Do you get a card, some chocolates or even something a bit fancier? It’s only a couple of weeks before Valentine’s Day – a day in which broken hearts are mended and relationships are reinforced. It does, however, always brings to my mind Alan Partridge..

Alan Partridge on the perfect Valentine’s Day: 

“That is the best Valentine’s I’ve had in eight years.” Jill: “What did you do eight years ago?” Alan: “Just had a better one… Went to Silverstone. Shook Jackie Stewart’s hand. Superb. My marriage fell apart soon after that.”

The day first became associated with romantic love through the writer and poet Geoffrey Chaucer in the 14th century, when the tradition of courtly love flourished. In 18th-century England, it evolved into an occasion in which lovers expressed their love for each other by presenting flowers, offering confectionery, and sending greeting cards – and not much has changed since then – a comment on the enduring nature of love perhaps, rather than the aggressive domination of commercialism?

We’re a soppy lot in Britain, spending, approximately, £1.8bn on Valentine’s day in 2018. Women spend an average for £20 whilst men, clearly feeling like they need to make up for something – spend double that at £40 per person.

Outside of cards, confectionery leads the way in terms of the most purchased product for the day itself, but increasingly couples are looking to spend their money on experiences, rather than ‘things’, as dining out and romantic getaways grow in popularity ahead of more traditional gifts like flowers, jewellery and the ultimate cliché’ – sexy lingerie!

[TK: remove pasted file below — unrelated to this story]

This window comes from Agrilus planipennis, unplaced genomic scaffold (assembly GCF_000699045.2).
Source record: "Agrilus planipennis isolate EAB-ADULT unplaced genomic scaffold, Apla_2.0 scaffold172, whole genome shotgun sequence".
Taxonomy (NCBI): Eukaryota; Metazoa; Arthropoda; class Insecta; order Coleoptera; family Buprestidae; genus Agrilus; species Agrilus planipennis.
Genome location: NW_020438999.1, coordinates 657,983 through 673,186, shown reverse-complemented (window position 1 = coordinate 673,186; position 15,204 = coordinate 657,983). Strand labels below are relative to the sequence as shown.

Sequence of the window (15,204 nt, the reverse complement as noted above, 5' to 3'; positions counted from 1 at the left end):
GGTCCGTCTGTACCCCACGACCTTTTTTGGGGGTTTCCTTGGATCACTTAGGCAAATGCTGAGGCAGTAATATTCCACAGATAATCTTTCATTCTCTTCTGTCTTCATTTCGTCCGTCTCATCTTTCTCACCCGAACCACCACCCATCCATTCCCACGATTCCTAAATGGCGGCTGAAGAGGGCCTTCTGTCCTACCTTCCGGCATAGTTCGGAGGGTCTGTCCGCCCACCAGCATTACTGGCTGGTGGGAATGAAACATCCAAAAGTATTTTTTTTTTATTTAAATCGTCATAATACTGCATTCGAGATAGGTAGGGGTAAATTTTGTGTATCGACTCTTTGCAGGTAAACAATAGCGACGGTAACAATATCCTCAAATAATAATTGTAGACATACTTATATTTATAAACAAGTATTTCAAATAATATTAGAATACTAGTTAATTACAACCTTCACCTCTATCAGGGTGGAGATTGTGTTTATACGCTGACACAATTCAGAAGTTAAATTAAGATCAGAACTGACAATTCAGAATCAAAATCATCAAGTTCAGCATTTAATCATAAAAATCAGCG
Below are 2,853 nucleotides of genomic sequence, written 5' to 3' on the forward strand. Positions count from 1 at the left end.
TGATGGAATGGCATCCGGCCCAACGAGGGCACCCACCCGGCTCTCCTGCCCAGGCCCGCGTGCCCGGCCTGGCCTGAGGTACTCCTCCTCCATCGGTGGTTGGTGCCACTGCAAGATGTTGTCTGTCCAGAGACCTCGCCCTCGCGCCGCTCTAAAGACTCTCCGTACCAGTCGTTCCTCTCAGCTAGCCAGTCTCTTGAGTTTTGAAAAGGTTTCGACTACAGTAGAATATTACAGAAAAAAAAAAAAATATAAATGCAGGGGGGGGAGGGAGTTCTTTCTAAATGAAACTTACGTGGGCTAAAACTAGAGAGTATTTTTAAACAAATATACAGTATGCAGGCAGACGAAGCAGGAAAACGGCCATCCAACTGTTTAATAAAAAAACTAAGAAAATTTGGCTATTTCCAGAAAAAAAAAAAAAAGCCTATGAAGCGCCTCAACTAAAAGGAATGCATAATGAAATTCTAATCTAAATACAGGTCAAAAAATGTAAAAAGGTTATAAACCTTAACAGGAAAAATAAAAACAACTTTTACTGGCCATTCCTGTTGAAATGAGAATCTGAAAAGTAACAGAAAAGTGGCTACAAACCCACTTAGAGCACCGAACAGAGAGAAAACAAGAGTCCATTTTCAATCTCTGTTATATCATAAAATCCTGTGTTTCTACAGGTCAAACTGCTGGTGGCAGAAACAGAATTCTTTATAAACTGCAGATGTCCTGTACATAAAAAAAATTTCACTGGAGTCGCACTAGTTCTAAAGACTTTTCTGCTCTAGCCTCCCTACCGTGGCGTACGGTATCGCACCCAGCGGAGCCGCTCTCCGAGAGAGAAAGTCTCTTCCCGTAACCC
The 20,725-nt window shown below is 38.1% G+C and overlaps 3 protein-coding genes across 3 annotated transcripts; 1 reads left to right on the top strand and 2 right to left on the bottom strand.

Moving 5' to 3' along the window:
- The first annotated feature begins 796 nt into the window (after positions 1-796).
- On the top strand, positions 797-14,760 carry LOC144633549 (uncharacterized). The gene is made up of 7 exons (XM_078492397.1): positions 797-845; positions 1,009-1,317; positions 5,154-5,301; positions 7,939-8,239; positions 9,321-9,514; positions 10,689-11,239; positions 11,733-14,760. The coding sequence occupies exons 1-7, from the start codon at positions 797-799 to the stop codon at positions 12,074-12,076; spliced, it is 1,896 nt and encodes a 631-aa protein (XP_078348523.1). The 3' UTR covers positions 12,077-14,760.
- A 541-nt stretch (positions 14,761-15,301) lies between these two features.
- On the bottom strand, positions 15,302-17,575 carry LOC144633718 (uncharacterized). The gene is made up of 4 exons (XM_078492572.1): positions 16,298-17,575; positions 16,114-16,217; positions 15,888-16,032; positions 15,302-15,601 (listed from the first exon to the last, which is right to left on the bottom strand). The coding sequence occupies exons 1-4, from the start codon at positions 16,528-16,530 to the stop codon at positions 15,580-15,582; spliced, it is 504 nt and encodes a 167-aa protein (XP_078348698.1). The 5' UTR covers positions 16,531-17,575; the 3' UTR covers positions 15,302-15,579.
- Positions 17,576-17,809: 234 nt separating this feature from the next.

Whilst you won’t get many grocery retailers giving up gondola ends to sexy underwear this year, and you’ll probably struggle to sell the Morrison’s café as a romantic meal for two – there’s sure to be a demand for what remains the best sellers – cards, confectionery and flowers.

What’s also true, as predictable as the tide and the moon, is that people will leave it late to purchase gifts for their loved one. We asked our panel at KAM Community;

How close to the 14th February do you think you’ll purchase your gifts/cards for Valentine’s day this year?

More than 1 in 4 would be leaving it till the day before or the day itself to purchase these gifts, so if you’re a store in a convenience location – on the way to or from work – then pre-primed for the influx on these days and make sure that availability and display are tip-top to take advantage of these panic purchases. Remember than an average spend of over £30 per person shows that there’s a lot of money in love (and desperation!). So, take the opportunity to upsell high value products and premium lines of confectionery, champagne and spirits.

“Don’t forget that 1 in 4 consumers (according to our panel) will be single this Valentine’s day – so make sure you’re range of meals for one are fully stocked and your freezer is full of tubs of ice-cream!”

So, are we all loved up with Valentine’s day really? Well according to recent figures, 81% of consumer’s feel that Valentine’s day is too commercial and 52% feel that it’s a waste of money. Startling figures really when you consider its a near-on £2bn industry. It seems we hate it but we put up with it. To me, this points to a trend we see across many consumer goods, not just Valentine’s day, where consumers are looking for small everyday treats and experiences rather than large expenditures on consumer goods. We see it in the growth of premium spirits, craft beers, artisan coffee and chocolates. For a few pounds more, consumers are able to upgrade their ‘everyday’ experiences into something a little more special and premium.

Events such as Valentine’s Day are a classic example of where retailers can facilitate this premiumisation and encourage all shoppers to spend that little bit extra to make it a special day – so push your posh chocolates to the front and feel the love this Valentine’s day.

 

Blake Gladman

Strategy & Insight Director